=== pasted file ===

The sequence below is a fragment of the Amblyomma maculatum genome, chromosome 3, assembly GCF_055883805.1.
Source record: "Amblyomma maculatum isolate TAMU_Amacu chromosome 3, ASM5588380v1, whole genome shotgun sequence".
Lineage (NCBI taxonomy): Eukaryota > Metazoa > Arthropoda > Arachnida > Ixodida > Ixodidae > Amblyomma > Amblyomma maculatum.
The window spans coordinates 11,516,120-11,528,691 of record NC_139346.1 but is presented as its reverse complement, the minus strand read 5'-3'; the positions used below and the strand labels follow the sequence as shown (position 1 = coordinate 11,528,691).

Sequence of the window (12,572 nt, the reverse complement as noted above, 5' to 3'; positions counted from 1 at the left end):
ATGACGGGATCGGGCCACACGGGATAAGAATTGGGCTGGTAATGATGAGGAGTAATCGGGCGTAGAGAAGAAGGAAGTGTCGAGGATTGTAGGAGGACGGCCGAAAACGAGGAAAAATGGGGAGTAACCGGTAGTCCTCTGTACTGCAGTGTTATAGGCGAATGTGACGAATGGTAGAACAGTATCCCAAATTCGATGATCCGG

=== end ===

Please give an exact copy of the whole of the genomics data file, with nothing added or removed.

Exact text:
The sequence below is a fragment of the Amblyomma maculatum genome, chromosome 3, assembly GCF_055883805.1.
Source record: "Amblyomma maculatum isolate TAMU_Amacu chromosome 3, ASM5588380v1, whole genome shotgun sequence".
Lineage (NCBI taxonomy): Eukaryota > Metazoa > Arthropoda > Arachnida > Ixodida > Ixodidae > Amblyomma > Amblyomma maculatum.
The window spans coordinates 11,516,120-11,528,691 of record NC_139346.1 but is presented as its reverse complement, the minus strand read 5'-3'; the positions used below and the strand labels follow the sequence as shown (position 1 = coordinate 11,528,691).

Sequence of the window (12,572 nt, the reverse complement as noted above, 5' to 3'; positions counted from 1 at the left end):
ATGACGGGATCGGGCCACACGGGATAAGAATTGGGCTGGTAATGATGAGGAGTAATCGGGCGTAGAGAAGAAGGAAGTGTCGAGGATTGTAGGAGGACGGCCGAAAACGAGGAAAAATGGGGAGTAACCGGTAGTCCTCTGTACTGCAGTGTTATAGGCGAATGTGACGAATGGTAGAACAGTATCCCAAATTCGATGATCCGG